Smallholders could reproduce the seed from the hybrid plants themselves and benefit from high yields.
© flickr/ Sarahhoa


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Plant breeders call the phenomenon of the progeny generations producing a superior yield compared to that of parent plants the heterosis effect. In subsequent generations, this effect is lost again. However, it can be conserved with the aid of apomixis.

Rice reproduces sexually. However, this sexual reproduction, in which the chromosome sets are first halved and then newly combined (also referred to as meiosis), results in the loss of the heterosis effect, which occurs in hybrid breeding. Hybrids are plants that emerge from the cross-breeding of parents that have been allowed to fertilise themselves over several generations in order to enhance desired features. For example, in-breeding of two such parent lines can lead to progeny that produces higher yields. However, this surplus yield goes lost on the way to the next generation. Therefore, hybrid seed loses its advantage in the course of reproduction.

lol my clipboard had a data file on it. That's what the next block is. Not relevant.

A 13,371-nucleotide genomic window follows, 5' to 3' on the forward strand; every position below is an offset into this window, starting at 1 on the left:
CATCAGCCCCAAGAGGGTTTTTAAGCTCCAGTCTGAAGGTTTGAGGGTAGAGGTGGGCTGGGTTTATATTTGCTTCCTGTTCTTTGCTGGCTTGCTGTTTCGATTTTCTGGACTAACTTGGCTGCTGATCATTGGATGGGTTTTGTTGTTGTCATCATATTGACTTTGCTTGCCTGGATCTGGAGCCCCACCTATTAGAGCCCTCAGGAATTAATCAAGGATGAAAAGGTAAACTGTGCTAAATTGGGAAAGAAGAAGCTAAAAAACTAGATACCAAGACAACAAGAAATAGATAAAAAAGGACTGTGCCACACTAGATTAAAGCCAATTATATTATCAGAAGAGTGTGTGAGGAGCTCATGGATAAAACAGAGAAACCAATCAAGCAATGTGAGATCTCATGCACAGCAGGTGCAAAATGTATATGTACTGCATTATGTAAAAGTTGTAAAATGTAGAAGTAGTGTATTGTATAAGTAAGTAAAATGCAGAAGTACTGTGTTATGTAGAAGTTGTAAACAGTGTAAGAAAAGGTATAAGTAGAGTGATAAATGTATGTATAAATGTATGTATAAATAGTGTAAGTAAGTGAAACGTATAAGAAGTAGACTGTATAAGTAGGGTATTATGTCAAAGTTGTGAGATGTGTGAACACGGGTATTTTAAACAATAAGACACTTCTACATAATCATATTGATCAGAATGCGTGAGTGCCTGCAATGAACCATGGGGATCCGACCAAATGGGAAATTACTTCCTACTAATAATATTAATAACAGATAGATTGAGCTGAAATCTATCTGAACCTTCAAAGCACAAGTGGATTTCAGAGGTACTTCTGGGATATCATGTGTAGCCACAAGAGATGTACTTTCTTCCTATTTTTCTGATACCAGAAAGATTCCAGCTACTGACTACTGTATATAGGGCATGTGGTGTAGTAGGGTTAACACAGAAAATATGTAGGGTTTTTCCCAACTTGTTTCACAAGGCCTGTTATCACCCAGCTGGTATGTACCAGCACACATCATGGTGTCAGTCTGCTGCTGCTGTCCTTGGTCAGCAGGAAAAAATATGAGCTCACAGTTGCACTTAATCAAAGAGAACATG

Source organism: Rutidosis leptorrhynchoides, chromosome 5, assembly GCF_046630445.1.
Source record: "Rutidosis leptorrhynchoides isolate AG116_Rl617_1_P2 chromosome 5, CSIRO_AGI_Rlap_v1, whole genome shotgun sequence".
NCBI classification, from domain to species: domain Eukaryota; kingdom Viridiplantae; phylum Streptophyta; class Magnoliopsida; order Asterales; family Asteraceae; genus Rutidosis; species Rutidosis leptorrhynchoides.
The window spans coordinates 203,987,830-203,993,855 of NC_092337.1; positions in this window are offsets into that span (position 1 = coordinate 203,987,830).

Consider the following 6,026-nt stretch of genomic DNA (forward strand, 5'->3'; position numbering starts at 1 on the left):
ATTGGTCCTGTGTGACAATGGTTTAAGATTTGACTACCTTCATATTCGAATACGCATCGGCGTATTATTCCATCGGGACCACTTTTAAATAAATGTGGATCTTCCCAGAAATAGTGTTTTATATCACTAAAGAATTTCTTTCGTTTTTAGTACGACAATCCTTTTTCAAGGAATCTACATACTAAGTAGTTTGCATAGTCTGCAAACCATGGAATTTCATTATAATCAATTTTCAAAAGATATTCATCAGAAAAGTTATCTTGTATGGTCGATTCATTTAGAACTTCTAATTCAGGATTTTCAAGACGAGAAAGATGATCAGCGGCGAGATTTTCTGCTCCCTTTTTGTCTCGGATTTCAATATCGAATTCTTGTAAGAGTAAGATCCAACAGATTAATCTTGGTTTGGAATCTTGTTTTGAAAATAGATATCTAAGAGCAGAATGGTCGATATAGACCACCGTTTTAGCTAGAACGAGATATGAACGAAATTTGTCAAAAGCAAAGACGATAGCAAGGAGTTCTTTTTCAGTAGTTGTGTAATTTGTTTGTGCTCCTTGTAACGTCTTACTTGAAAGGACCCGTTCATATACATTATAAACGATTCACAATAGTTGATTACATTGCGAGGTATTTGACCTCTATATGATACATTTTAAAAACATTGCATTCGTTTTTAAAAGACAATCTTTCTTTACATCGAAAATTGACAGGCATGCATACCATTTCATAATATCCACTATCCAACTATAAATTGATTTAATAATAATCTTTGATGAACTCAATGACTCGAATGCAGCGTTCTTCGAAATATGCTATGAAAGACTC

Learning from nature

What would happen if the properties of the hybrid generation could be conserved? Plant breeder Venkatesan Sundaresan at Davis University in California asked himself this question and had a look at nature to get an answer. For example, dandelions and blackberries make do without meiosis and reproduce asexually.

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